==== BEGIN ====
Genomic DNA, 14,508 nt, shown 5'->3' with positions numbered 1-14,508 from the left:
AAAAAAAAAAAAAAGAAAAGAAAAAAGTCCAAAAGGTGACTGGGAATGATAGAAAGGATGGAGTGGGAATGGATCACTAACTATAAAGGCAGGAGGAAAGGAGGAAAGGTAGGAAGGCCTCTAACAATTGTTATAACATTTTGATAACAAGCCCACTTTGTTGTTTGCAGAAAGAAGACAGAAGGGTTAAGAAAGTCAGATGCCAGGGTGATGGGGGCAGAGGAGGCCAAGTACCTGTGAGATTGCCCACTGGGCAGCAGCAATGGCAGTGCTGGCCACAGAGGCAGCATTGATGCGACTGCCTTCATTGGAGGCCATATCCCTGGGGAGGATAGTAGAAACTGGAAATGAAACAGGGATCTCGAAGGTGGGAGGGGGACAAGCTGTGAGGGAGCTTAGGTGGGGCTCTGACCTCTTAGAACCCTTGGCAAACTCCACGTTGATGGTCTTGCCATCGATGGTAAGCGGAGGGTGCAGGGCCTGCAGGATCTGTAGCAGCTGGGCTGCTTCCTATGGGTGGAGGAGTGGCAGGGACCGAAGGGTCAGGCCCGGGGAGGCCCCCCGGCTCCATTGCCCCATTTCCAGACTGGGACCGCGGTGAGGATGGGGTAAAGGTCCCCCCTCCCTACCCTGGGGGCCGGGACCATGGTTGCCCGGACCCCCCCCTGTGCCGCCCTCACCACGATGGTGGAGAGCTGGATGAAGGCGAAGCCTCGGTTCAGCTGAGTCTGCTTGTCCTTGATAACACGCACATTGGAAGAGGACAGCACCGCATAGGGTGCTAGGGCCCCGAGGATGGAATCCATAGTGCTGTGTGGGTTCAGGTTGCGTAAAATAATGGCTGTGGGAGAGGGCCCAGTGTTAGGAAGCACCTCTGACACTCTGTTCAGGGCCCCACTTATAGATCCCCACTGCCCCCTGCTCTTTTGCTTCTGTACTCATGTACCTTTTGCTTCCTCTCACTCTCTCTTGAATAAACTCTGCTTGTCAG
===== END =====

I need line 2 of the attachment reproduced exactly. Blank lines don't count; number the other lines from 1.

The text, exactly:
AAAAAAAAAAAAAAGAAAAGAAAAAAGTCCAAAAGGTGACTGGGAATGATAGAAAGGATGGAGTGGGAATGGATCACTAACTATAAAGGCAGGAGGAAAGGAGGAAAGGTAGGAAGGCCTCTAACAATTGTTATAACATTTTGATAACAAGCCCACTTTGTTGTTTGCAGAAAGAAGACAGAAGGGTTAAGAAAGTCAGATGCCAGGGTGATGGGGGCAGAGGAGGCCAAGTACCTGTGAGATTGCCCACTGGGCAGCAGCAATGGCAGTGCTGGCCACAGAGGCAGCATTGATGCGACTGCCTTCATTGGAGGCCATATCCCTGGGGAGGATAGTAGAAACTGGAAATGAAACAGGGATCTCGAAGGTGGGAGGGGGACAAGCTGTGAGGGAGCTTAGGTGGGGCTCTGACCTCTTAGAACCCTTGGCAAACTCCACGTTGATGGTCTTGCCATCGATGGTAAGCGGAGGGTGCAGGGCCTGCAGGATCTGTAGCAGCTGGGCTGCTTCCTATGGGTGGAGGAGTGGCAGGGACCGAAGGGTCAGGCCCGGGGAGGCCCCCCGGCTCCATTGCCCCATTTCCAGACTGGGACCGCGGTGAGGATGGGGTAAAGGTCCCCCCTCCCTACCCTGGGGGCCGGGACCATGGTTGCCCGGACCCCCCCCTGTGCCGCCCTCACCACGATGGTGGAGAGCTGGATGAAGGCGAAGCCTCGGTTCAGCTGAGTCTGCTTGTCCTTGATAACACGCACATTGGAAGAGGACAGCACCGCATAGGGTGCTAGGGCCCCGAGGATGGAATCCATAGTGCTGTGTGGGTTCAGGTTGCGTAAAATAATGGCTGTGGGAGAGGGCCCAGTGTTAGGAAGCACCTCTGACACTCTGTTCAGGGCCCCACTTATAGATCCCCACTGCCCCCTGCTCTTTTGCTTCTGTACTCATGTACCTTTTGCTTCCTCTCACTCTCTCTTGAATAAACTCTGCTTGTCAG